[15] The position of Ms Trotter and Mr Webb was that they did not intend to sign the licence agreement in their personal capacity as guarantors. They contended that the approach adopted by Gallen J in Chiswick ought not to be followed. They also contended that extrinsic evidence of their intention should be taken into account when determining the status of signatures in the document, referring to the case of Young v Schuler (1883) 11 QBD 651 where extrinsic evidence of contemporaneous statements made by the signatory to the document was admitted to show that a person intended to be bound as a guarantor.

[16] Counsel for Ms Trotter and Mr Webb relied on the evidence of Mr Peach, ACP’s solicitor, as evidence of Ms Trotter and Mr Webb’s intentions. Mr Peach’s evidence was that he went through the agreement, clause by clause, with Ms Trotter and discussed changes to the agreement with her. He said that Ms Trotter was well conversant with guarantees and their implications from previous commercial experience but that he would have informed Ms Trotter that she should not sign a shareholders’ covenant if it could be avoided. He would have asked her whether or not that had been requested. He said that it was common with agreements, such as franchise agreements or similar, for shareholders’ covenants to be included in a standard document as a matter of routine, with it being a matter of negotiation whether or not such covenants are given in any particular case. He was not aware in this case that Avonmore had indicated a requirement for such a covenant.

[17] With regard to Mr Peach’s evidence, the Judge commented that the intention with which a particular document is signed is generally irrelevant – see Doughty-Pratt Group Ltd v Perry Castle [1995] 2 NZLR 398 (CA). The Court said that the understanding of the signatory to the document as to its meaning and what he had signed was irrelevant, as the meaning was to be determined objectively. The intention with which a signature was affixed to the page on which the guarantee was typed was irrelevant. Young v Schuler, in the Judge’s view, was not applicable as that case related to evidence being admitted not to contradict the terms of the document but to support it.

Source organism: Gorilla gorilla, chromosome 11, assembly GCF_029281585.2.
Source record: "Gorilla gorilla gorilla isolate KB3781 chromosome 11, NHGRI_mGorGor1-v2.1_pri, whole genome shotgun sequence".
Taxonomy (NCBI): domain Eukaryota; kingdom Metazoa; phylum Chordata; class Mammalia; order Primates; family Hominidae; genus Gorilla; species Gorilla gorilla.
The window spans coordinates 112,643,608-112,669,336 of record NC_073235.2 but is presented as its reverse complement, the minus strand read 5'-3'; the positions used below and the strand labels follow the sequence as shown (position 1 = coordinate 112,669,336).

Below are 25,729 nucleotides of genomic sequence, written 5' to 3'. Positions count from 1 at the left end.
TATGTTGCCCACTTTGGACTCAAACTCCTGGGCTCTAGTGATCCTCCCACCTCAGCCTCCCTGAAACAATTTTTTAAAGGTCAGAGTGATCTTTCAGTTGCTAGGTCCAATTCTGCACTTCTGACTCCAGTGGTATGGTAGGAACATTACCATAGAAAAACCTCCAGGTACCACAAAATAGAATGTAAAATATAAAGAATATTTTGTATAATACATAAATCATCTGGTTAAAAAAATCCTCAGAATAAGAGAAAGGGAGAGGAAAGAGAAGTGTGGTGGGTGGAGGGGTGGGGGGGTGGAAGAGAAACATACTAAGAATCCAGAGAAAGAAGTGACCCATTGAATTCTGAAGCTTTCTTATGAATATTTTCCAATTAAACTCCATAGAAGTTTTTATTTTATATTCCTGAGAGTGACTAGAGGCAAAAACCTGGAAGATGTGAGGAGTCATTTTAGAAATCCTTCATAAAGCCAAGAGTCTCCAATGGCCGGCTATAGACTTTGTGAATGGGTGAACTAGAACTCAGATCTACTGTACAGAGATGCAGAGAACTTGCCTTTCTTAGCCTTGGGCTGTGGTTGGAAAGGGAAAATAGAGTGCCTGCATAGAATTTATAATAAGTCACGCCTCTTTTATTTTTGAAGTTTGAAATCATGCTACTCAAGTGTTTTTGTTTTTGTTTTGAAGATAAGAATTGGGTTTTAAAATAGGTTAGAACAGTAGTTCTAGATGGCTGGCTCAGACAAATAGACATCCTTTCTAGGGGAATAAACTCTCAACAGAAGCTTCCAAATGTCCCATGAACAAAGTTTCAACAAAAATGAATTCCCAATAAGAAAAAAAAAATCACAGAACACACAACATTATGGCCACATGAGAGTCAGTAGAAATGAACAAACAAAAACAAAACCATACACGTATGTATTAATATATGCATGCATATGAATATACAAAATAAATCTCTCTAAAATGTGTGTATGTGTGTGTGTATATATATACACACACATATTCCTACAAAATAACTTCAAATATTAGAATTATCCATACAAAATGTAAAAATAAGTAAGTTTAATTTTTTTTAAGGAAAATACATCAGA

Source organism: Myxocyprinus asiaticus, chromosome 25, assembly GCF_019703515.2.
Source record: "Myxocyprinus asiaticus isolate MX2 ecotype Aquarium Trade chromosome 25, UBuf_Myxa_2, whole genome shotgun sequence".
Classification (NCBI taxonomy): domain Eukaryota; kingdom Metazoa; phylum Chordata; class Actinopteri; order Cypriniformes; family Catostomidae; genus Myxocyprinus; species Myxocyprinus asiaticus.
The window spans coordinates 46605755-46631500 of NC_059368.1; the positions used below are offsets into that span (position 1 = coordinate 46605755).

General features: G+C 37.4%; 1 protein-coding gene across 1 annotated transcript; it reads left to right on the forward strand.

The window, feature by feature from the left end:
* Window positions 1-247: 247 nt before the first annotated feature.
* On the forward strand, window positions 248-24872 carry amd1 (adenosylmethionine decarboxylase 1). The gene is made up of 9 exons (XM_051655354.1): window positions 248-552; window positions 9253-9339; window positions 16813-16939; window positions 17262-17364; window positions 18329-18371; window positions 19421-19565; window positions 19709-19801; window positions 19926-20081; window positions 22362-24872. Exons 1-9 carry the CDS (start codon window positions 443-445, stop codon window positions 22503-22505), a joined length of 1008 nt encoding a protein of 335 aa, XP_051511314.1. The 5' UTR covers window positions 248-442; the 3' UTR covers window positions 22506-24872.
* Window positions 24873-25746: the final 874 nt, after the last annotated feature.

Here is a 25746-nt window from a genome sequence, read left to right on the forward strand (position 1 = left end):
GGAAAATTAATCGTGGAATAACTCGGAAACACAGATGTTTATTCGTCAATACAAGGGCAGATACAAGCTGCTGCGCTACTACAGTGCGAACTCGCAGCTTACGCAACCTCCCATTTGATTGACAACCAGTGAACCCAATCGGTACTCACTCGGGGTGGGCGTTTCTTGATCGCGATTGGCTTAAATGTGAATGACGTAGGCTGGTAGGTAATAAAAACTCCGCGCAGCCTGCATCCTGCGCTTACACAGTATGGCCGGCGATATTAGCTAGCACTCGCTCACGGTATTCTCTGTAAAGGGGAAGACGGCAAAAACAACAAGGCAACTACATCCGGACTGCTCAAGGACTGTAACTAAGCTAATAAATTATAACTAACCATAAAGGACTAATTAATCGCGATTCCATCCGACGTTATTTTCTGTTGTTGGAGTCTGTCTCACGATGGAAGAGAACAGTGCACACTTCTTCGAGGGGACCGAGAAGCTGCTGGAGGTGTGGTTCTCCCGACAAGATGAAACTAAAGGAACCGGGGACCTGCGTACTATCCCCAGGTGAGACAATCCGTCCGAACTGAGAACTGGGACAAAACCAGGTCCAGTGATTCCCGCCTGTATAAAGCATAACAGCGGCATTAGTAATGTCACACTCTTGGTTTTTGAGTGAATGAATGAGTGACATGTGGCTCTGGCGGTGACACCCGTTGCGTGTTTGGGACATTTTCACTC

[18] In this case the Judge considered it significant that, whatever Mr Peach’s belief may have been, the shareholders’ covenant was not deleted from the licence agreement. He noted that Ms Trotter never raised any objection to it with Avonmore and that she initialled the page on which the covenant appeared and every other page of the document. He also remarked that the shareholders’ covenant clause, clause 38, comes immediately before the attestation clauses. He said further that Ms Trotter’s professed intention now as to the capacity in which she signed was not communicated to Avonmore. Nor did it form any part of negotiations between the parties. He referred to Gallen J’s comments in Chiswick at 174-175:

Whatever the intention of the respondent may have been, on the evidence it was certainly not communicated to the appellant nor did it form any part of the negotiations between the parties. From the approach adopted in the cases to which reference has already been made then it would not be admissible for the purpose of construing the document itself.

[19] The Judge held that the licence agreement contemplates that the shareholders of ACP will be guarantors and Ms Trotter, apart from signing as a director of the company, initialled each page including the shareholders’ covenant page. Objectively viewed, the Judge was satisfied that, when the document is viewed as a whole, Ms Trotter did sign in a dual capacity as shareholder and director. In the Judge’s view, the document as a whole could be given meaning, with no part being mere surplusage, by reason of that interpretation. He held that she therefore was bound by the covenant.

[20] Turning to the position of Mr Webb, the Judge considered the evidence was that Mr Webb did not receive any advice as to the document when it was presented to him by his partner Ms Trotter, and that she simply asked him to sign it as a director of ACP. His evidence was that he did not even read the document, nor know or understand what it contained. The Judge said that this was of no avail to him, as mistake or non est factum were not pleaded on his behalf. The Judge held, however, that there was a relevant distinguishing feature between Mr Webb’s signature and that plus the initials of Ms Trotter in relation to execution of the document. Mr Webb had not initialled any of the other pages to the document, including the shareholders’ covenant page. Although the preamble envisages 'both' shareholders being parties to the agreement, as does clause 38, the Judge said that, on balance, he was left with just sufficient doubt as to how, objectively assessed, Mr Webb executed the document. Accordingly, Gendall J judged him not to be liable pursuant to the shareholders’ covenant.

Submissions of the parties

Submissions of Ms Trotter and Mr Webb